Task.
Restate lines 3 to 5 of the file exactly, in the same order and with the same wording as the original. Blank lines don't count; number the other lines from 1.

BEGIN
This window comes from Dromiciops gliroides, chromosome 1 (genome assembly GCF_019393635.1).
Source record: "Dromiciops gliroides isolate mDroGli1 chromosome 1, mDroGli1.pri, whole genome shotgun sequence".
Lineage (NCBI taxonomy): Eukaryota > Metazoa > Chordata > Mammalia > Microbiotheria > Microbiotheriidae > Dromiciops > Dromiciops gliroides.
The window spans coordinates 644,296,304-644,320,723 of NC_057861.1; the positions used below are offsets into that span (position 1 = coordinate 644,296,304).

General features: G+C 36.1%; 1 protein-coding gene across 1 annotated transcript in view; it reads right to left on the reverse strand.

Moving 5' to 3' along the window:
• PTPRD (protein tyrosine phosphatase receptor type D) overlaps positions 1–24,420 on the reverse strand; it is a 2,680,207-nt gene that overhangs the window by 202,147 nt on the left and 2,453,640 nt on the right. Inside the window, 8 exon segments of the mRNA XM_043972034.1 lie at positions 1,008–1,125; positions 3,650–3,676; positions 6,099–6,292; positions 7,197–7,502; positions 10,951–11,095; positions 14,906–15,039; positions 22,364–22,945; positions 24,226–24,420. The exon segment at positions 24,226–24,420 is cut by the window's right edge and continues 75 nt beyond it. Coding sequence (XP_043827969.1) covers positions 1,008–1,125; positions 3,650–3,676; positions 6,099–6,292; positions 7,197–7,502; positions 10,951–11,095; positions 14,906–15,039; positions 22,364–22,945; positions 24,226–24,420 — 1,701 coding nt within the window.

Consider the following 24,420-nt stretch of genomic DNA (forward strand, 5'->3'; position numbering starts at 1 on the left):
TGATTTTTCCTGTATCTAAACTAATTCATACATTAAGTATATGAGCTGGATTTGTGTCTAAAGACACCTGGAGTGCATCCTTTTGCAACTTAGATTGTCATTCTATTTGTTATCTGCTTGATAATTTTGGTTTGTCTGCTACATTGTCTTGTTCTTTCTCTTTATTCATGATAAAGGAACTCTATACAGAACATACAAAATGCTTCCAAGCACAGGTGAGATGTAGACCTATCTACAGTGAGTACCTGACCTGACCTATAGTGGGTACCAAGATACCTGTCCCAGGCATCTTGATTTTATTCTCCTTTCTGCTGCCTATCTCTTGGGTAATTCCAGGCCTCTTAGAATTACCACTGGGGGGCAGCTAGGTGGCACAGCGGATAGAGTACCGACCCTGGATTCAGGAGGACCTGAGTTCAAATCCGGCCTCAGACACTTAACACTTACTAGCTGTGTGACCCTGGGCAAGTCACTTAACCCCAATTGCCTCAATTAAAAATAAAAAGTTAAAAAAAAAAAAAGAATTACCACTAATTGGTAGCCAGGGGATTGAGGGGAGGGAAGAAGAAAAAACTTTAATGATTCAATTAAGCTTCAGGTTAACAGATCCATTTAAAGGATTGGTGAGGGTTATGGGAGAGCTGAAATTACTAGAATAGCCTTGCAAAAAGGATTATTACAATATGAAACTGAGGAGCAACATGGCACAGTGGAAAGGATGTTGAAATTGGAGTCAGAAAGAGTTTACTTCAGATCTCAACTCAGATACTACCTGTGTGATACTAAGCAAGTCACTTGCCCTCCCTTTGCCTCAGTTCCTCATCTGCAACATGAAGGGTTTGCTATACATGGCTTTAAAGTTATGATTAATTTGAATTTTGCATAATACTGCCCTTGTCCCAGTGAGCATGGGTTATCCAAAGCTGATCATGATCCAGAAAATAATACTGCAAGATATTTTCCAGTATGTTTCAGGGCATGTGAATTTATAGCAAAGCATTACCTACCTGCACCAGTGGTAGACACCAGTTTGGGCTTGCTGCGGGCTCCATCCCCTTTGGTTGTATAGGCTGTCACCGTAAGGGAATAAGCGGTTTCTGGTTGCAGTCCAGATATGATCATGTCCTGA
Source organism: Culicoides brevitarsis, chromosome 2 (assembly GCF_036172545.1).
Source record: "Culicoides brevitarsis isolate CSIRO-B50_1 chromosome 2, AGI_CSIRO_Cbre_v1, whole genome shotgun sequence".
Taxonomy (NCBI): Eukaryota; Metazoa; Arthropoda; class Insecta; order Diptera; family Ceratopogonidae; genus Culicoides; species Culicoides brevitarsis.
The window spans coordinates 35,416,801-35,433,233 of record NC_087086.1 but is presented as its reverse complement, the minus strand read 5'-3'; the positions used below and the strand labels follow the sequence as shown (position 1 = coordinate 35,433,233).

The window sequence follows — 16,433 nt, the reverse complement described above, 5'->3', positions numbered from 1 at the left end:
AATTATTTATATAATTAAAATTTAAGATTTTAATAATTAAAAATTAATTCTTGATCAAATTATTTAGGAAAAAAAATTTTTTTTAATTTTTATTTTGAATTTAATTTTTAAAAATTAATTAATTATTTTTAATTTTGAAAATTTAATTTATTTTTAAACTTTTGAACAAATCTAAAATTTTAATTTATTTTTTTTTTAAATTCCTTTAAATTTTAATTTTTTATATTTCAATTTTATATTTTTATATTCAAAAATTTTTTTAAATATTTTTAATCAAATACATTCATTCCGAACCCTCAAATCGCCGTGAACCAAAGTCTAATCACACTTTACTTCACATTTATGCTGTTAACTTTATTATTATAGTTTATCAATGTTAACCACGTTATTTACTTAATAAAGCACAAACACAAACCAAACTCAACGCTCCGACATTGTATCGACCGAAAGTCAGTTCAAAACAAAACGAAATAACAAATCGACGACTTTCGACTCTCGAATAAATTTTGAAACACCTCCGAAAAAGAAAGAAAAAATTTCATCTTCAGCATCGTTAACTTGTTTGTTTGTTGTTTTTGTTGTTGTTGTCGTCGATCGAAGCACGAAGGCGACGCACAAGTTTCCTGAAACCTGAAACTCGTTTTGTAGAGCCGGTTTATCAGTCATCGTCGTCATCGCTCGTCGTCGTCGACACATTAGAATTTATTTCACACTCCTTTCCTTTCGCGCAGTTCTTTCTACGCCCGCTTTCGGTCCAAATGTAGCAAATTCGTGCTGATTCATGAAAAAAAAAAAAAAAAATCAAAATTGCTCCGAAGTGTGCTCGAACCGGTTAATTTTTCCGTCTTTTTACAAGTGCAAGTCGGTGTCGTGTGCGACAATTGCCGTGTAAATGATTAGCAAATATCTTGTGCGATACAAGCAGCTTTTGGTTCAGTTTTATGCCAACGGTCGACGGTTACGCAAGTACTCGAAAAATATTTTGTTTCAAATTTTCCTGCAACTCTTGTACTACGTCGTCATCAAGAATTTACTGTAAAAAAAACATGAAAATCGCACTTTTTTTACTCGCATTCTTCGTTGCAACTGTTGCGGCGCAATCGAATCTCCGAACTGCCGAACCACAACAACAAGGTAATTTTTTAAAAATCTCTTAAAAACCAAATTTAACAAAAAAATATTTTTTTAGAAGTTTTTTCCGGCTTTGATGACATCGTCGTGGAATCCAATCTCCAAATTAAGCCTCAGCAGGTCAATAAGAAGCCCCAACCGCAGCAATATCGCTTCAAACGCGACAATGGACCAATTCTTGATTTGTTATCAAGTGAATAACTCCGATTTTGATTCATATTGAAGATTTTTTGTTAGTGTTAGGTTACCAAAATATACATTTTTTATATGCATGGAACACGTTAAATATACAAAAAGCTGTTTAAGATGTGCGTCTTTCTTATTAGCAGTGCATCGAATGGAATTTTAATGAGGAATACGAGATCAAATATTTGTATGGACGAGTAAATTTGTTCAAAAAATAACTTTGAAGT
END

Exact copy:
Lineage (NCBI taxonomy): Eukaryota > Metazoa > Chordata > Mammalia > Microbiotheria > Microbiotheriidae > Dromiciops > Dromiciops gliroides.
The window spans coordinates 644,296,304-644,320,723 of NC_057861.1; the positions used below are offsets into that span (position 1 = coordinate 644,296,304).

General features: G+C 36.1%; 1 protein-coding gene across 1 annotated transcript in view; it reads right to left on the reverse strand.